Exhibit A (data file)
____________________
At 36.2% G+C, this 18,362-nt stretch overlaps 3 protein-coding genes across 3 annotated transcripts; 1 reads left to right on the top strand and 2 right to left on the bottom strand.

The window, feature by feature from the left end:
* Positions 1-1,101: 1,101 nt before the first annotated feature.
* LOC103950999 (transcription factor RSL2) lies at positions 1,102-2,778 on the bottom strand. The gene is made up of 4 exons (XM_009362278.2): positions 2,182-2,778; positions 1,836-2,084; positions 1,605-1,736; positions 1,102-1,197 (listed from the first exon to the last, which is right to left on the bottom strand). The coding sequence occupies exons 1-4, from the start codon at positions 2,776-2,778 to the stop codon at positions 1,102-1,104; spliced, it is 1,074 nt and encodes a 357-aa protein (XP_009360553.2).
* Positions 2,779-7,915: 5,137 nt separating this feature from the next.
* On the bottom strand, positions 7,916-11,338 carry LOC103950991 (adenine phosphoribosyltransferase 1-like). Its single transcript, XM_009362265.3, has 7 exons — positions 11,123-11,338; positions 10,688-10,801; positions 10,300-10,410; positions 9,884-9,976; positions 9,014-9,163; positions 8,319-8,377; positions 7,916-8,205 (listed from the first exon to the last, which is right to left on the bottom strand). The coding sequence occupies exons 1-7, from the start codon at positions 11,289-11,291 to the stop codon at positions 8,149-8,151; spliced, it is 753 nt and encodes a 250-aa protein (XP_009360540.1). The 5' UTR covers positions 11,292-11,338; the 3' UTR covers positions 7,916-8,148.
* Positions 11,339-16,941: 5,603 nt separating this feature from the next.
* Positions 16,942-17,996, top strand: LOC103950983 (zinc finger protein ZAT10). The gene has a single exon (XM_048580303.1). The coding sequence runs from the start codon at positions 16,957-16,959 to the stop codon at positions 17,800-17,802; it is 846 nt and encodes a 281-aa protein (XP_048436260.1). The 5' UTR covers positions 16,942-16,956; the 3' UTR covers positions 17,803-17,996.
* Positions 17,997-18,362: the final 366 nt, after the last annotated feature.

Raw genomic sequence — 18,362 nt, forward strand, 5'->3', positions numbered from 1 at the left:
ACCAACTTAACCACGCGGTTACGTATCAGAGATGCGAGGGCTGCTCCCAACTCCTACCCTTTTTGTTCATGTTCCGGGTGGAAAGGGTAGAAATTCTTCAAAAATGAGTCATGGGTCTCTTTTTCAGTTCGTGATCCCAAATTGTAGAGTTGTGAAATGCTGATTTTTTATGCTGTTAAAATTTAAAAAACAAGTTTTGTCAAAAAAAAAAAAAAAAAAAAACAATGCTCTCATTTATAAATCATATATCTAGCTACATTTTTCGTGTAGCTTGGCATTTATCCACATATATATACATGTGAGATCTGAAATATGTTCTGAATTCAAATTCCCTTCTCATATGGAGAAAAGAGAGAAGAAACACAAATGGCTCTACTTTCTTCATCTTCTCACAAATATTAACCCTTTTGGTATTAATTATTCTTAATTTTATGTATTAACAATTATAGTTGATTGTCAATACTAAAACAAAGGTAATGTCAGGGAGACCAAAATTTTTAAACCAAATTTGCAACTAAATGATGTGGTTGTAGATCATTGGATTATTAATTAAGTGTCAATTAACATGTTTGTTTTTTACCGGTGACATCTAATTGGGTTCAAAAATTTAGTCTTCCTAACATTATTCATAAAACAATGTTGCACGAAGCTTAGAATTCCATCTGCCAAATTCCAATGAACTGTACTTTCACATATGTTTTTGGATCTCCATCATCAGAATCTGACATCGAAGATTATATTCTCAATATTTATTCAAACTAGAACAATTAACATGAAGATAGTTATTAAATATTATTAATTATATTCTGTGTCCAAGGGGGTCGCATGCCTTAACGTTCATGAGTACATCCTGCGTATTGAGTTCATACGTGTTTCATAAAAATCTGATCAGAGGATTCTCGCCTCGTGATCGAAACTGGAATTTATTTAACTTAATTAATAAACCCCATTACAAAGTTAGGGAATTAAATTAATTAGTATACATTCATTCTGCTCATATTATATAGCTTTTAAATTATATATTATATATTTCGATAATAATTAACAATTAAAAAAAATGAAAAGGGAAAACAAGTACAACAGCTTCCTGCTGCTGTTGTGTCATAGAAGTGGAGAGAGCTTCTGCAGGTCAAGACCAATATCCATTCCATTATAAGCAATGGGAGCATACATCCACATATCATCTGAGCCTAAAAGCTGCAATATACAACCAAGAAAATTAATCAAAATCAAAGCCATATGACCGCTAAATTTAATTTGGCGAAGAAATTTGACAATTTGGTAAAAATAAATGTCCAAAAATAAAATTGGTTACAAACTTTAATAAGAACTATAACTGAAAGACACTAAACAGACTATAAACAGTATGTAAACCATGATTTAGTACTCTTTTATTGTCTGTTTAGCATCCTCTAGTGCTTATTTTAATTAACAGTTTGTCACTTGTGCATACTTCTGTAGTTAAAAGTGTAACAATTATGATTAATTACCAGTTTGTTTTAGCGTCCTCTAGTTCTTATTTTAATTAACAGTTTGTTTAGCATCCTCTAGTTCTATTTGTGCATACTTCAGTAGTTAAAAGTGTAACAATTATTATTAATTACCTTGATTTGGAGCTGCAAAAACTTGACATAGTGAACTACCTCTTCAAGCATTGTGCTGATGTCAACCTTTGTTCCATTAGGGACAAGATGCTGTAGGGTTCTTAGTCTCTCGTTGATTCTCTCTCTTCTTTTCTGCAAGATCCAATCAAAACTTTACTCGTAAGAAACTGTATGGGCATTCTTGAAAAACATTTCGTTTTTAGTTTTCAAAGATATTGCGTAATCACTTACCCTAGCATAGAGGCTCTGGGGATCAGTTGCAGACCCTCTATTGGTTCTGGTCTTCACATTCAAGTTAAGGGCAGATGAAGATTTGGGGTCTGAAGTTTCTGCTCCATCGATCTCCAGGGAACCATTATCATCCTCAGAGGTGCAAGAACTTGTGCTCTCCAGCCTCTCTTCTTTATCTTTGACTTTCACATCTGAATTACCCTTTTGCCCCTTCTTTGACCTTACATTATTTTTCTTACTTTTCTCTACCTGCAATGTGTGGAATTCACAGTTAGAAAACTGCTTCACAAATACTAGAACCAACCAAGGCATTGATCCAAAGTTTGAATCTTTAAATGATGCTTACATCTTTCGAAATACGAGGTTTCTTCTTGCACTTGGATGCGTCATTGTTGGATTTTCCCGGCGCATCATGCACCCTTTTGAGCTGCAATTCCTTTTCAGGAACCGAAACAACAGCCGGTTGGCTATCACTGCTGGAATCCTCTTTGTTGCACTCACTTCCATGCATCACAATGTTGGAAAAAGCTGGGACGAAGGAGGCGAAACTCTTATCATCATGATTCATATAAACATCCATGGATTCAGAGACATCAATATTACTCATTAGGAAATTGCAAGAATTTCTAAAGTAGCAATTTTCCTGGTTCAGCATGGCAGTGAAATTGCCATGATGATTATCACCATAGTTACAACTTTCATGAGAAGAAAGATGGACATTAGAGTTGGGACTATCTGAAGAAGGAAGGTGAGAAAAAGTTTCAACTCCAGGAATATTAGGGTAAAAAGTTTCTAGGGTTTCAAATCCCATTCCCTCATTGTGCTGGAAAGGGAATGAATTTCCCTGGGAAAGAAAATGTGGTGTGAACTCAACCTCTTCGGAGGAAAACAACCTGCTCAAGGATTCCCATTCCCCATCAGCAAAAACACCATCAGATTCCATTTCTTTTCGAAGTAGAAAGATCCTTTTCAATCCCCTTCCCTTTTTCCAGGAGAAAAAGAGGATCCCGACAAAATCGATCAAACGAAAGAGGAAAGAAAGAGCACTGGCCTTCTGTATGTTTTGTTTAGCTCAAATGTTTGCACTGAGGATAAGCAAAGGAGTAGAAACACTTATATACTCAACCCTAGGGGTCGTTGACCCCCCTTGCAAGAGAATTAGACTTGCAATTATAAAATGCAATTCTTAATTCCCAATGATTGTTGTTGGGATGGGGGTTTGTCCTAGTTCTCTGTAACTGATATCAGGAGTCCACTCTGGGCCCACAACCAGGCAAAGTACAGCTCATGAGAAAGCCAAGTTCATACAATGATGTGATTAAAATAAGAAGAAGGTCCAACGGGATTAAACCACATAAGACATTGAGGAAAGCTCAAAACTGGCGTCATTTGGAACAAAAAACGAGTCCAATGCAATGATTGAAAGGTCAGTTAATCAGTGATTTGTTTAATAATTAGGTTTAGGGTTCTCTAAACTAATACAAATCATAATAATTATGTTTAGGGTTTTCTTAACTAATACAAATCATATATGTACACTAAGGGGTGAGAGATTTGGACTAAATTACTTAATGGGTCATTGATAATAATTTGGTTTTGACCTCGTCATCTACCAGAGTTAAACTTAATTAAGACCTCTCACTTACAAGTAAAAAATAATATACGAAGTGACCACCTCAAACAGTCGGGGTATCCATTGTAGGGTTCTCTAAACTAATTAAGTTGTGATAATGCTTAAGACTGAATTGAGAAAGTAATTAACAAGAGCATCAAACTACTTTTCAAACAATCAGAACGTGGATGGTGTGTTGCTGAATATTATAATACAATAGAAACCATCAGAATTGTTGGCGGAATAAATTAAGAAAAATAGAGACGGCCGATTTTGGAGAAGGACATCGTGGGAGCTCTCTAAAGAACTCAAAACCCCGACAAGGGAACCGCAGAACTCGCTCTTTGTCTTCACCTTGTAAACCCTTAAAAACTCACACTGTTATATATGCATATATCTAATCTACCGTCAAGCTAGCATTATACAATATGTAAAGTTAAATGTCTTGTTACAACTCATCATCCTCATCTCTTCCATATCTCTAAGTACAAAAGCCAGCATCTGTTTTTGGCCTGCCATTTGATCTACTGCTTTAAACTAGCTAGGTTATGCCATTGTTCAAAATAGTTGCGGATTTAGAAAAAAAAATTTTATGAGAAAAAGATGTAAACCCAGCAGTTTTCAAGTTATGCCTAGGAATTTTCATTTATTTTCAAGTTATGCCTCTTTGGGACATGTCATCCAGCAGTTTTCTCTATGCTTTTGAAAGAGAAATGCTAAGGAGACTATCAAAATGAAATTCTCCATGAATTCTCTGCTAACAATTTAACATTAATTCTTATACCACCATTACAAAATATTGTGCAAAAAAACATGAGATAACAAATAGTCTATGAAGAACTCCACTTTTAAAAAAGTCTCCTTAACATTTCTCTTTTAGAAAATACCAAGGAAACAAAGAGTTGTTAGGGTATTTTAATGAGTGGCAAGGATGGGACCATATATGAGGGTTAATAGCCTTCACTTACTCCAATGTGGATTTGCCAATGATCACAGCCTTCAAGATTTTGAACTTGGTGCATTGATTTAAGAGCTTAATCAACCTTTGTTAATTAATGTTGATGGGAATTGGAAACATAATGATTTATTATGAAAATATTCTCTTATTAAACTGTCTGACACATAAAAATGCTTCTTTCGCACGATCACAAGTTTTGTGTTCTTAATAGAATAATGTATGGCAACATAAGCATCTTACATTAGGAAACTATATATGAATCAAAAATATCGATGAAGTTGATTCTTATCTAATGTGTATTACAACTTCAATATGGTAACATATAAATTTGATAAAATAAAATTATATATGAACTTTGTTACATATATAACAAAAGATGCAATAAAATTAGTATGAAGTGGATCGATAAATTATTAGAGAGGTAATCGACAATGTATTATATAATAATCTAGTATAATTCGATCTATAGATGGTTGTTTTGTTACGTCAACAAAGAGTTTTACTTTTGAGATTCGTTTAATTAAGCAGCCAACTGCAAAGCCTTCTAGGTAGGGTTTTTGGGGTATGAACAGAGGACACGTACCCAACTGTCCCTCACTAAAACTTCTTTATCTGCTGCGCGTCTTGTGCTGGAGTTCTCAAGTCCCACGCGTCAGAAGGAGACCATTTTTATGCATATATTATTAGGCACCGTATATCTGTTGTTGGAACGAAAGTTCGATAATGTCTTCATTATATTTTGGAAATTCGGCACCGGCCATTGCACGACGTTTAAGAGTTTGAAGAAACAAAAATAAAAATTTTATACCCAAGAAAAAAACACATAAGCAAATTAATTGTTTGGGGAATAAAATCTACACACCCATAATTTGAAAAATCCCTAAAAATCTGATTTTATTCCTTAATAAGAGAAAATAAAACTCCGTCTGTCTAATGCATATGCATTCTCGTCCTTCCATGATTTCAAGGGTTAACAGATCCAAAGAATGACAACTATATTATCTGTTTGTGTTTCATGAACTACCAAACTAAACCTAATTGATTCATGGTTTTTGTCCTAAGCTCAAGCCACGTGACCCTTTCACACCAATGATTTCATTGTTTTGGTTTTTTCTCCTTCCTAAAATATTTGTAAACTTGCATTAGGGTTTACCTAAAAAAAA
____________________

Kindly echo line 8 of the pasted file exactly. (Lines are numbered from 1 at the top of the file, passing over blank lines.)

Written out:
* Positions 16,942-17,996, top strand: LOC103950983 (zinc finger protein ZAT10). The gene has a single exon (XM_048580303.1). The coding sequence runs from the start codon at positions 16,957-16,959 to the stop codon at positions 17,800-17,802; it is 846 nt and encodes a 281-aa protein (XP_048436260.1). The 5' UTR covers positions 16,942-16,956; the 3' UTR covers positions 17,803-17,996.